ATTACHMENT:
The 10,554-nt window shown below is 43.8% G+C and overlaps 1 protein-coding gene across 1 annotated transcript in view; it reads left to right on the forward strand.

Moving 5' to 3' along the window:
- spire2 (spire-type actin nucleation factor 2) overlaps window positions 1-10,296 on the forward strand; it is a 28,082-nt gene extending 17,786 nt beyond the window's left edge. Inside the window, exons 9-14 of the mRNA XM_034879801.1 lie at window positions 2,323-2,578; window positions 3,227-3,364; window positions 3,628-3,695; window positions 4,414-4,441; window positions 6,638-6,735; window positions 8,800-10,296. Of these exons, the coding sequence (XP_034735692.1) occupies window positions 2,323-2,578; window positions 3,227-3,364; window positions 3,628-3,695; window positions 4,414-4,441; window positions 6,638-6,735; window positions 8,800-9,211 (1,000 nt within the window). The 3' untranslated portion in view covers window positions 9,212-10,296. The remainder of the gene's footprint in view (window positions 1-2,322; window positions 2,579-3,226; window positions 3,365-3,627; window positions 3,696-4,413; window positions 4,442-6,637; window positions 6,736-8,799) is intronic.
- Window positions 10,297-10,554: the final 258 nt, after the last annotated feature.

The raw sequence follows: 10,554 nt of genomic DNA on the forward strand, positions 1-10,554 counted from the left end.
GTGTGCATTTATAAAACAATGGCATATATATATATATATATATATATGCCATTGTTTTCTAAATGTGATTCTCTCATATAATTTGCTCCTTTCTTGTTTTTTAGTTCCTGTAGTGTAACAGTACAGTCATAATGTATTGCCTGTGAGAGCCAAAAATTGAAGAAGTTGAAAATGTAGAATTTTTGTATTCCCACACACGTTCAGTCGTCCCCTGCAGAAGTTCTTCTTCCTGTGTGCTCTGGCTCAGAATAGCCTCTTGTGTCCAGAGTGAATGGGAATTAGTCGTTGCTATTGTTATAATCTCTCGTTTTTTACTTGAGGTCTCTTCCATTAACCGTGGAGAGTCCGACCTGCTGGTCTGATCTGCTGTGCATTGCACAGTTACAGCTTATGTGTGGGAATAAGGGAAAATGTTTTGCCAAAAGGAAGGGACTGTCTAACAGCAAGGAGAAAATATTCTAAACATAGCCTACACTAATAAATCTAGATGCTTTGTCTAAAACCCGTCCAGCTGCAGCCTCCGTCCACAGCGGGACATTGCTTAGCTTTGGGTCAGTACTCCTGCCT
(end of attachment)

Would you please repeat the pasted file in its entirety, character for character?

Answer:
The 10,554-nt window shown below is 43.8% G+C and overlaps 1 protein-coding gene across 1 annotated transcript in view; it reads left to right on the forward strand.

Moving 5' to 3' along the window:
- spire2 (spire-type actin nucleation factor 2) overlaps window positions 1-10,296 on the forward strand; it is a 28,082-nt gene extending 17,786 nt beyond the window's left edge. Inside the window, exons 9-14 of the mRNA XM_034879801.1 lie at window positions 2,323-2,578; window positions 3,227-3,364; window positions 3,628-3,695; window positions 4,414-4,441; window positions 6,638-6,735; window positions 8,800-10,296. Of these exons, the coding sequence (XP_034735692.1) occupies window positions 2,323-2,578; window positions 3,227-3,364; window positions 3,628-3,695; window positions 4,414-4,441; window positions 6,638-6,735; window positions 8,800-9,211 (1,000 nt within the window). The 3' untranslated portion in view covers window positions 9,212-10,296. The remainder of the gene's footprint in view (window positions 1-2,322; window positions 2,579-3,226; window positions 3,365-3,627; window positions 3,696-4,413; window positions 4,442-6,637; window positions 6,736-8,799) is intronic.
- Window positions 10,297-10,554: the final 258 nt, after the last annotated feature.

The raw sequence follows: 10,554 nt of genomic DNA on the forward strand, positions 1-10,554 counted from the left end.
GTGTGCATTTATAAAACAATGGCATATATATATATATATATATATATGCCATTGTTTTCTAAATGTGATTCTCTCATATAATTTGCTCCTTTCTTGTTTTTTAGTTCCTGTAGTGTAACAGTACAGTCATAATGTATTGCCTGTGAGAGCCAAAAATTGAAGAAGTTGAAAATGTAGAATTTTTGTATTCCCACACACGTTCAGTCGTCCCCTGCAGAAGTTCTTCTTCCTGTGTGCTCTGGCTCAGAATAGCCTCTTGTGTCCAGAGTGAATGGGAATTAGTCGTTGCTATTGTTATAATCTCTCGTTTTTTACTTGAGGTCTCTTCCATTAACCGTGGAGAGTCCGACCTGCTGGTCTGATCTGCTGTGCATTGCACAGTTACAGCTTATGTGTGGGAATAAGGGAAAATGTTTTGCCAAAAGGAAGGGACTGTCTAACAGCAAGGAGAAAATATTCTAAACATAGCCTACACTAATAAATCTAGATGCTTTGTCTAAAACCCGTCCAGCTGCAGCCTCCGTCCACAGCGGGACATTGCTTAGCTTTGGGTCAGTACTCCTGCCT